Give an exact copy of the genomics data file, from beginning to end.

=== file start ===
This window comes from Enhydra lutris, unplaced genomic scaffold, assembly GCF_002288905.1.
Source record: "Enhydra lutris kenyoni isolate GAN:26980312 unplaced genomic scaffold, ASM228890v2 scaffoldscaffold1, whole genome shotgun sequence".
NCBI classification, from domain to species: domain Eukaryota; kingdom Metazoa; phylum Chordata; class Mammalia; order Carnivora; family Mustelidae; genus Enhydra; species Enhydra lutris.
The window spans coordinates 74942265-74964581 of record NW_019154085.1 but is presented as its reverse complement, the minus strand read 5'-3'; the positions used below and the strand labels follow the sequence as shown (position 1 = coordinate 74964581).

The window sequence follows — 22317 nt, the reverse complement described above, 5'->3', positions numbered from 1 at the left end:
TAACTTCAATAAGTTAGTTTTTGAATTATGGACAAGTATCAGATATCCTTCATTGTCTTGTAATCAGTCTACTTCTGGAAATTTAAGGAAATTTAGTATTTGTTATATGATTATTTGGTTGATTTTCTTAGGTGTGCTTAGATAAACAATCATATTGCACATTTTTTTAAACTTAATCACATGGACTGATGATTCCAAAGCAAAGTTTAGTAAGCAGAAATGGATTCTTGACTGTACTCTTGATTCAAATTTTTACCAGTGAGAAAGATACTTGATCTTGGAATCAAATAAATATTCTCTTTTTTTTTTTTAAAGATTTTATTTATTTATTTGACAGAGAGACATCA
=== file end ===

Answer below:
This window comes from Enhydra lutris, unplaced genomic scaffold, assembly GCF_002288905.1.
Source record: "Enhydra lutris kenyoni isolate GAN:26980312 unplaced genomic scaffold, ASM228890v2 scaffoldscaffold1, whole genome shotgun sequence".
NCBI classification, from domain to species: domain Eukaryota; kingdom Metazoa; phylum Chordata; class Mammalia; order Carnivora; family Mustelidae; genus Enhydra; species Enhydra lutris.
The window spans coordinates 74942265-74964581 of record NW_019154085.1 but is presented as its reverse complement, the minus strand read 5'-3'; the positions used below and the strand labels follow the sequence as shown (position 1 = coordinate 74964581).

The window sequence follows — 22317 nt, the reverse complement described above, 5'->3', positions numbered from 1 at the left end:
TAACTTCAATAAGTTAGTTTTTGAATTATGGACAAGTATCAGATATCCTTCATTGTCTTGTAATCAGTCTACTTCTGGAAATTTAAGGAAATTTAGTATTTGTTATATGATTATTTGGTTGATTTTCTTAGGTGTGCTTAGATAAACAATCATATTGCACATTTTTTTAAACTTAATCACATGGACTGATGATTCCAAAGCAAAGTTTAGTAAGCAGAAATGGATTCTTGACTGTACTCTTGATTCAAATTTTTACCAGTGAGAAAGATACTTGATCTTGGAATCAAATAAATATTCTCTTTTTTTTTTTTAAAGATTTTATTTATTTATTTGACAGAGAGACATCA